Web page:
This week's update is a real mixed bag. Digging into the infection spread this week, it's hard to be anything but depressed, knowing what's to come. The good news this week is that the march towards a vaccine continues to make progress.
It appears we are in the middle of the upswing of a massive third wave. What's worse is that this is right before Halloween, the election, Thanksgiving, Christmas, and New Years. This wave will only be amplified by the holidays; as one commentator put it, "the next 12 weeks will likely be the worst we've seen."
The upper midwest and parts of the south see fully out of control epidemics. This isn't just more testing; hospitalizations are starting to rise dramatically across the board; some are beginning to hit capacity.
Governor Abbott of Texas has asked the military for the use of the Fort Bliss military hospital. Why? Because El Paso's outbreak is causing the local hospitals to hit capacity. Despite this, Abbott declines to take any real action to combat the epidemic. He's not willing to reimplement the restrictions he put in place this summer.
Mark Meadows, the White House Chief of Staff, said on TV this morning, "We're not going to control the pandemic…". This is just false! We can control the pandemic! California and other countries show we can do orders of magnitude better than we are as a country. Outside of the genocides, there's never been a preventable mass causality event like we see today in the US. At this point, we could easily see another 100,000 deaths in the next quarter.
The people who die of Covid in the next 100 days are like soldiers who die in a battle after a cease-fire has been signed. Pointless, preventable deaths.
Israel also had a second wave and quickly implemented a second lockdown. It showed to be even more effective than the first, and they are already starting to reopen. California spent the last few months building out a best of class test and trace capability to continue to allow us to manage the spread. Boston implemented a septic tracking system that gives them an early warning for when cases begin to spike. The Trump administration could have coordinated all of this at a national level but chose not to.
Yes, lethality is down due to a better understand and a handful of widely available front-line therapeutics, but that won't save people whose' hospital systems have hit capacity.
We continue to find extreme long term effects from those that are infected but don't die. In some people having Covid can trigger type I diabetes. That's even before we've seen any actual long term effects. In other viral diseases, they can cause complications years, even decades later. 7-10 years after measles, you can get SSPE, which is fatal. Post-polio syndrome can occur 30+ years after having the disease.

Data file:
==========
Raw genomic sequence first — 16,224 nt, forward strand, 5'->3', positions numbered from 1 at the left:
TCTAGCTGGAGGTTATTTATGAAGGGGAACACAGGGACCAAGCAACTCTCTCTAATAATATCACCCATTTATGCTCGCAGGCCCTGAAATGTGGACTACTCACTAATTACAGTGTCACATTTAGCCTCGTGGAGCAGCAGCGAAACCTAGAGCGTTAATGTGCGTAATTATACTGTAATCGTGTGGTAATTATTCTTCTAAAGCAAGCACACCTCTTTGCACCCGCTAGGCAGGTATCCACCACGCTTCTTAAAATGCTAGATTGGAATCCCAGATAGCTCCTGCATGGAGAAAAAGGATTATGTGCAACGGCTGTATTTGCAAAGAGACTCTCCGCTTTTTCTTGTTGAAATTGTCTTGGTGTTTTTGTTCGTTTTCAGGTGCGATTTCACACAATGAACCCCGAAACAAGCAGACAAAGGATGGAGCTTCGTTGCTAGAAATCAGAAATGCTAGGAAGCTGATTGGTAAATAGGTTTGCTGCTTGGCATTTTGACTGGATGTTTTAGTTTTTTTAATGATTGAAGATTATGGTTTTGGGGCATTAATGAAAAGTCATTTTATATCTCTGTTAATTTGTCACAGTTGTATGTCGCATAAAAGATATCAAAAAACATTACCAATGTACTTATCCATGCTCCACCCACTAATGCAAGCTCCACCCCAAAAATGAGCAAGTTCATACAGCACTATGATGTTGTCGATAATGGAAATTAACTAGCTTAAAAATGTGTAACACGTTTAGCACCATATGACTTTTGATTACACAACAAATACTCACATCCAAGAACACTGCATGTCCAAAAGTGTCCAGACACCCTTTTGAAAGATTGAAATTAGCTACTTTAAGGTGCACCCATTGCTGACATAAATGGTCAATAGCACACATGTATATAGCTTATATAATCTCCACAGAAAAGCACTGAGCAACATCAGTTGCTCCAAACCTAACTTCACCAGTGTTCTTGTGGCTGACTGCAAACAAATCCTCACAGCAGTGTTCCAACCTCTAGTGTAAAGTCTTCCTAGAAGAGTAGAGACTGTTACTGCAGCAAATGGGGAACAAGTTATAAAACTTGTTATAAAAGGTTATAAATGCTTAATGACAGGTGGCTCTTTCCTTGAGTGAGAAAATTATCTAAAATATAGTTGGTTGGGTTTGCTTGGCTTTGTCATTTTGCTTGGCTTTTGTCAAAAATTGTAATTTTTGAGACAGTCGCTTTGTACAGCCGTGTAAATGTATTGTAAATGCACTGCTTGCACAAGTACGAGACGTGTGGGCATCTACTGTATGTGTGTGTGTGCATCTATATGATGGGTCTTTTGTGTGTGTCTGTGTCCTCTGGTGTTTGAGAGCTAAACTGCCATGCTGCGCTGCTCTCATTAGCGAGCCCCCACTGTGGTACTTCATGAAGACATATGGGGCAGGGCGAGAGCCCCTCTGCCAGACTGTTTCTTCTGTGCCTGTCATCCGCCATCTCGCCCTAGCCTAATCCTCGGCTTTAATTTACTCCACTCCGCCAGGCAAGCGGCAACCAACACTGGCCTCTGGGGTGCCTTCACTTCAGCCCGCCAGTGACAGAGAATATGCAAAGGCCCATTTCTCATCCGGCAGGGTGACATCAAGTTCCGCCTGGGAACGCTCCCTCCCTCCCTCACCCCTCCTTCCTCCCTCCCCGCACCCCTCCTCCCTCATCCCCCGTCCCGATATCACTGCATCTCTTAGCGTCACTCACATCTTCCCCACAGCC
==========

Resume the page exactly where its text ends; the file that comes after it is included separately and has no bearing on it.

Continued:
What gives me hope this week is that science continues to come in with better understanding and progress.The great news this week is that both the AstraZeneca and Johnson and Johnson vaccine trials restarted. Both had an adverse event and paused, but it was determined neither had to do with the vaccine after further investigation. J&J continues to be the best long term option, in my opinion, because it's a single shot and doesn't require deep freezing.
The two leading contenders for the first EUA continue to be Moderna and Pfizer. Both expect to reach the data required in the next four weeks. Also, both require some pretty tricky logistics to deploy.
The FDA has released a plan for who will get vaccinated in what phase. The first wave, called 1a, will be first responders, ~5% of the population. For these 15-20 million people, the logistics of the first two vaccines shouldn't pose a problem. They are a group that will be compliant and can make an effort needed. This should buy time for the easier to distribute ones to get approved.
Besides the one-shot J&J vaccine, another one I'm excited about is called Novavax is in Phase III and doesn't require freezing. Novavax requires two doses and, if approved, will have enough data in January to apply for a EUA.
As we get closer to the EUA the unified approach to good science among the pharma companies will likely start to break down. Once the first one is approved, that company has very different motivations than the ones to come. There will also be discussions about later vaccines that could be more effective than the first few, but how the FDA handles the EUA will affect that.
Obviously, this is very complicated, and I'm going to dig into the nuance of it in the next few weeks. Overall I'm taking solace that it looks like we will have multiple vaccines approved before February 1st. It reminds me of the Manhattan Project, where they pursued two designs, hoping one would work when in the end, both did.
For every additional vaccine that gets approved, it will unlock tens of millions of more doses in the coming months, which means we can get to herd immunity that much faster.
This week there was also a report released that suggests that having the flu and Covid at the same time makes Covid more lethal. Go get your flu shot! Not just this year but every year!
Prepare yourself for the next few weeks. Case counts will likely rise, along with hospitalizations and deaths. It is preventable, but it seems many states are not choosing that path. Sometime in the next few weeks, we'll likely get the first authorized vaccine, which will signal that we've begun the end game. Once we have a vaccine, there will still be immense work to do to roll it out, but the logistics are known.
Take care out there.